During childhood, I also had the opportunity to experience a very different cinema: global art films, broadcast in a weekly program on Iranian national TV. In comparison to classical cinema, those films were serious, disorienting, and bleak . . . they encouraged me to crave meaning by looking inside, by criticizing my own emotions.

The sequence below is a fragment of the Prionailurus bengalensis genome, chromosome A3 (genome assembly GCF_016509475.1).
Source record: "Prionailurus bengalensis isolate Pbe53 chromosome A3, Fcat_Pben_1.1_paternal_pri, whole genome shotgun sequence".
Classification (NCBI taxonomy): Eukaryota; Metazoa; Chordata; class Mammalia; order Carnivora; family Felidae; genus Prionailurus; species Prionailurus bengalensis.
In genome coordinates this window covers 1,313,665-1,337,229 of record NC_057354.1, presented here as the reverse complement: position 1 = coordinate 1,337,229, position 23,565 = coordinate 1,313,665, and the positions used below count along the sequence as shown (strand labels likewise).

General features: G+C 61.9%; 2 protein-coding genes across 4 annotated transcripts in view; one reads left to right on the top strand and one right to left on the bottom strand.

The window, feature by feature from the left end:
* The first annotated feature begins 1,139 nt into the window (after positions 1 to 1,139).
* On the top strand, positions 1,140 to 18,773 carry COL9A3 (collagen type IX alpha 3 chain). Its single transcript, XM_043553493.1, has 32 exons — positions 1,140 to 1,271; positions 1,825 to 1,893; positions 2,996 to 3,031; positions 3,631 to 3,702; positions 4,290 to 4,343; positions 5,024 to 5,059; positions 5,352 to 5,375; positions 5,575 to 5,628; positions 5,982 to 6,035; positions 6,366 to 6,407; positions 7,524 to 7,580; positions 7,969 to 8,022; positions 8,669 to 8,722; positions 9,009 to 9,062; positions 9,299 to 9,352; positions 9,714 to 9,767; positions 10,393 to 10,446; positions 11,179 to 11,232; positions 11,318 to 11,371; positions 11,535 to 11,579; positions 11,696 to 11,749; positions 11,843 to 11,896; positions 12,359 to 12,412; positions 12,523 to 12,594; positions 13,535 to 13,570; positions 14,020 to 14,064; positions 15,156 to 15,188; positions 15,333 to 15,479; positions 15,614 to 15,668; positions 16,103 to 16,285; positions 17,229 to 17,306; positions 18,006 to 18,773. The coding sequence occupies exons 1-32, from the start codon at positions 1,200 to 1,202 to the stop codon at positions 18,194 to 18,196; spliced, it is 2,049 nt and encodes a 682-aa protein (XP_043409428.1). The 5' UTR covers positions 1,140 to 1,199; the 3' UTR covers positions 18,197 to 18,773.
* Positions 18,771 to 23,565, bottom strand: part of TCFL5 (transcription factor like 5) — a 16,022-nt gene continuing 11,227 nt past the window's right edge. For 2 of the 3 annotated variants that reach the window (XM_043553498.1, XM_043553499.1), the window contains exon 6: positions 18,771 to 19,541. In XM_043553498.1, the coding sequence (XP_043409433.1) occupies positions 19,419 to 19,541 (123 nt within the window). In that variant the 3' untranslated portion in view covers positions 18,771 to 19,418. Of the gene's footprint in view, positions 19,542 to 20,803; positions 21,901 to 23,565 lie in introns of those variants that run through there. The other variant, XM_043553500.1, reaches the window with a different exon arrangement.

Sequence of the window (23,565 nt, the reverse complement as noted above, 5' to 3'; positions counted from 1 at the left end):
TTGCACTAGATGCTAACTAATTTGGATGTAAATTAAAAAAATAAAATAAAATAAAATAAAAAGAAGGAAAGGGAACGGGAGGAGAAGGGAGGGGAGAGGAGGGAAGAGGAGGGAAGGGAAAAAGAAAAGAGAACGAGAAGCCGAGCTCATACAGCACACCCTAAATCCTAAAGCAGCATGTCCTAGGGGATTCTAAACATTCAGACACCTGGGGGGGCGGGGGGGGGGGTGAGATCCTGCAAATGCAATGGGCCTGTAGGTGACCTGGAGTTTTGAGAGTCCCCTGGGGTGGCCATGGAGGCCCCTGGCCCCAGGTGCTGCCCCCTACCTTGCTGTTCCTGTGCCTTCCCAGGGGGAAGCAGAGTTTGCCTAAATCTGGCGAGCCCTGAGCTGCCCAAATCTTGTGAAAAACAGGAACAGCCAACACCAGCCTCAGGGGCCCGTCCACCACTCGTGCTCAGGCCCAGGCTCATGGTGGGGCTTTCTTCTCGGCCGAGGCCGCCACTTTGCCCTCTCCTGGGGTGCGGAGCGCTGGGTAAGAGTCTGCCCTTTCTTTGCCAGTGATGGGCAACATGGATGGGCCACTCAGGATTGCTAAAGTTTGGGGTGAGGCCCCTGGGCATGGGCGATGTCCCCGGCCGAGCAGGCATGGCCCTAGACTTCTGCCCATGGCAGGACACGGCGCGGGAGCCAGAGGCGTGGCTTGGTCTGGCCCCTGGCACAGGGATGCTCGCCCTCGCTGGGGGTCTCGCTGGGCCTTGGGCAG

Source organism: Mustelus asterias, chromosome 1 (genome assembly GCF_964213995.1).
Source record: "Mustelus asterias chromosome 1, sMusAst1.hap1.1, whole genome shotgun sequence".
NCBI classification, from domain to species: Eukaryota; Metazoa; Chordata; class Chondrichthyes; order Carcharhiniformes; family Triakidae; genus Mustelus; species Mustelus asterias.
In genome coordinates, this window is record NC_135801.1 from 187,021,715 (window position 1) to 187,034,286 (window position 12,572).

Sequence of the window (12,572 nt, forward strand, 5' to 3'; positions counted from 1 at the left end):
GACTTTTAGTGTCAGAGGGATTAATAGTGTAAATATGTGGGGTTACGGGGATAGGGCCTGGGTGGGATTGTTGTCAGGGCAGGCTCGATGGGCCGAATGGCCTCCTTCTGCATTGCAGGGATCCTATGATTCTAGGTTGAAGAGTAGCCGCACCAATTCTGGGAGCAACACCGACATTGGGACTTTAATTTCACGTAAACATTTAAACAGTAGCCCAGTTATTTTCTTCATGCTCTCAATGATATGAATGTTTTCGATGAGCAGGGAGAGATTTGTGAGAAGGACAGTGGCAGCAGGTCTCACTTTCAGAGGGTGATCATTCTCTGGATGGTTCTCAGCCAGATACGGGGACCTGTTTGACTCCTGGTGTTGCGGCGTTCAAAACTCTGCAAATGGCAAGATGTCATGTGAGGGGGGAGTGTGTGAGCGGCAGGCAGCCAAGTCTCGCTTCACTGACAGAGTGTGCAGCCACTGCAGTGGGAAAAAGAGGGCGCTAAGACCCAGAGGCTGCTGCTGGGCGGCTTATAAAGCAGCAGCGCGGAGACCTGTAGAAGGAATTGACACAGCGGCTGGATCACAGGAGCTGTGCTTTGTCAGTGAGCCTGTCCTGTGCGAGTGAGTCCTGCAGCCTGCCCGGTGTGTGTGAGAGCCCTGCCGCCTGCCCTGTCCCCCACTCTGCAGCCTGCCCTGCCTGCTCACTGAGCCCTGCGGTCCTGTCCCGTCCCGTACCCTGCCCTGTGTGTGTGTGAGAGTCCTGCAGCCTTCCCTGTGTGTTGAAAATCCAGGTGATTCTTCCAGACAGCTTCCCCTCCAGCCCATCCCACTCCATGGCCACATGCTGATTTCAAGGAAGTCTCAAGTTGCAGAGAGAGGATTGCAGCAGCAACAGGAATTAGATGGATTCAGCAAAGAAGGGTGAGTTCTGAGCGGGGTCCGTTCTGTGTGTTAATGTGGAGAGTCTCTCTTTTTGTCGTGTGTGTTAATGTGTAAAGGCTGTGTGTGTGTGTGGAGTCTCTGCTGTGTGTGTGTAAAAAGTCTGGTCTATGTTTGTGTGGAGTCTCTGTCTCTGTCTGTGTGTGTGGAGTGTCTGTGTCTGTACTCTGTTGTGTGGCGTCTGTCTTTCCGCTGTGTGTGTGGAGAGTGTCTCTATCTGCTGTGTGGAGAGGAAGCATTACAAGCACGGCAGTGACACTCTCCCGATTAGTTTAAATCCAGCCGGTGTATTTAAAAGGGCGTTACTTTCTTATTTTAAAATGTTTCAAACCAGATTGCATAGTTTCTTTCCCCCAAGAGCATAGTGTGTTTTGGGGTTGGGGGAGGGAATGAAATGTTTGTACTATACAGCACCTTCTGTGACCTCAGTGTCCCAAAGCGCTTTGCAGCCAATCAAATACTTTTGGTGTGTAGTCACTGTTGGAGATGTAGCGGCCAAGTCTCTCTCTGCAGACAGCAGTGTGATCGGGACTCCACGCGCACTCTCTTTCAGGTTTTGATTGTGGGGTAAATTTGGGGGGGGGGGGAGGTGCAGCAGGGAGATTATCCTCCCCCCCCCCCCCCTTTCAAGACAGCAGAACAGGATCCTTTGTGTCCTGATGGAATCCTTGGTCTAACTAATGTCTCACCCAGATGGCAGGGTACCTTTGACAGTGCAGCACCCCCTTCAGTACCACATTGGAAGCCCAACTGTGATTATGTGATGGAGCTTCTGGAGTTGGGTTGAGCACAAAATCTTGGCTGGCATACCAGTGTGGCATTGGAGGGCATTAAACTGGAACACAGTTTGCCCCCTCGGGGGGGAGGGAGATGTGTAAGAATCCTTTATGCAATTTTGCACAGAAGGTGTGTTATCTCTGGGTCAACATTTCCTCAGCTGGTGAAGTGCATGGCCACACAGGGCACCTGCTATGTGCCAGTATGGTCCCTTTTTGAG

When Brick and Mirror was released in Iran, it was harshly condemned for its bleak ending, slow pace, and lack of plot. But through an episodic narrative structure in which our male protagonist encounters a variety of people and situations, Golestan creates a network of peculiar intimate encounters.